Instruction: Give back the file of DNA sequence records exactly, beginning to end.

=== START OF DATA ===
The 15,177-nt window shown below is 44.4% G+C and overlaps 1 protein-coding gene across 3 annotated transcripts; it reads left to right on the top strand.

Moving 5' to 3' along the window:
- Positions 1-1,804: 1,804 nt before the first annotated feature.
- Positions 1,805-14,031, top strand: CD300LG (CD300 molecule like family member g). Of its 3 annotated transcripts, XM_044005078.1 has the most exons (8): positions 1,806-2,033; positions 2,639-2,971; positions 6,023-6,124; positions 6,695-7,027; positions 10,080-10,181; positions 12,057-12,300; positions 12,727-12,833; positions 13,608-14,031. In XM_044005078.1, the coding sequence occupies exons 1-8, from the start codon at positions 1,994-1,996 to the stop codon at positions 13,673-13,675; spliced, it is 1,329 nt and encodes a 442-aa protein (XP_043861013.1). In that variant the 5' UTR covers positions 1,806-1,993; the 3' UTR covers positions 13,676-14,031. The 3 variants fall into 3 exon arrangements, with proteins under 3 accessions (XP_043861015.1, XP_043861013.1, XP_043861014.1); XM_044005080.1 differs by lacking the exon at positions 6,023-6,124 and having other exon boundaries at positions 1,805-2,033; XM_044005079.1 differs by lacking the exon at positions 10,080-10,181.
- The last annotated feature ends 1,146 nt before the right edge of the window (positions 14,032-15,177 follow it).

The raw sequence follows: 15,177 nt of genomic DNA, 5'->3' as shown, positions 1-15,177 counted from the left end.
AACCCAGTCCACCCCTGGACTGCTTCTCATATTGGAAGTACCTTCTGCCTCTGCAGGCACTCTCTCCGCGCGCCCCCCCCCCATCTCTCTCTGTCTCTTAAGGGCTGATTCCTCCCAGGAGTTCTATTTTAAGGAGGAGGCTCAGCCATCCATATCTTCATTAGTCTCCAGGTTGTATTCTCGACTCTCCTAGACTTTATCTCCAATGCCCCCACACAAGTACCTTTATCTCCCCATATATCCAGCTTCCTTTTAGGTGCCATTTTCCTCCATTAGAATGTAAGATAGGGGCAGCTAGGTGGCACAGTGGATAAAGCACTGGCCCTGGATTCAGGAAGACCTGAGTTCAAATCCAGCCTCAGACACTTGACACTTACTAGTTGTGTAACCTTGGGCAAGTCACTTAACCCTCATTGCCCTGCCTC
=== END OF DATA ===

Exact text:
The 15,177-nt window shown below is 44.4% G+C and overlaps 1 protein-coding gene across 3 annotated transcripts; it reads left to right on the top strand.

Moving 5' to 3' along the window:
- Positions 1-1,804: 1,804 nt before the first annotated feature.
- Positions 1,805-14,031, top strand: CD300LG (CD300 molecule like family member g). Of its 3 annotated transcripts, XM_044005078.1 has the most exons (8): positions 1,806-2,033; positions 2,639-2,971; positions 6,023-6,124; positions 6,695-7,027; positions 10,080-10,181; positions 12,057-12,300; positions 12,727-12,833; positions 13,608-14,031. In XM_044005078.1, the coding sequence occupies exons 1-8, from the start codon at positions 1,994-1,996 to the stop codon at positions 13,673-13,675; spliced, it is 1,329 nt and encodes a 442-aa protein (XP_043861013.1). In that variant the 5' UTR covers positions 1,806-1,993; the 3' UTR covers positions 13,676-14,031. The 3 variants fall into 3 exon arrangements, with proteins under 3 accessions (XP_043861015.1, XP_043861013.1, XP_043861014.1); XM_044005080.1 differs by lacking the exon at positions 6,023-6,124 and having other exon boundaries at positions 1,805-2,033; XM_044005079.1 differs by lacking the exon at positions 10,080-10,181.
- The last annotated feature ends 1,146 nt before the right edge of the window (positions 14,032-15,177 follow it).

The raw sequence follows: 15,177 nt of genomic DNA, 5'->3' as shown, positions 1-15,177 counted from the left end.
AACCCAGTCCACCCCTGGACTGCTTCTCATATTGGAAGTACCTTCTGCCTCTGCAGGCACTCTCTCCGCGCGCCCCCCCCCCATCTCTCTCTGTCTCTTAAGGGCTGATTCCTCCCAGGAGTTCTATTTTAAGGAGGAGGCTCAGCCATCCATATCTTCATTAGTCTCCAGGTTGTATTCTCGACTCTCCTAGACTTTATCTCCAATGCCCCCACACAAGTACCTTTATCTCCCCATATATCCAGCTTCCTTTTAGGTGCCATTTTCCTCCATTAGAATGTAAGATAGGGGCAGCTAGGTGGCACAGTGGATAAAGCACTGGCCCTGGATTCAGGAAGACCTGAGTTCAAATCCAGCCTCAGACACTTGACACTTACTAGTTGTGTAACCTTGGGCAAGTCACTTAACCCTCATTGCCCTGCCTC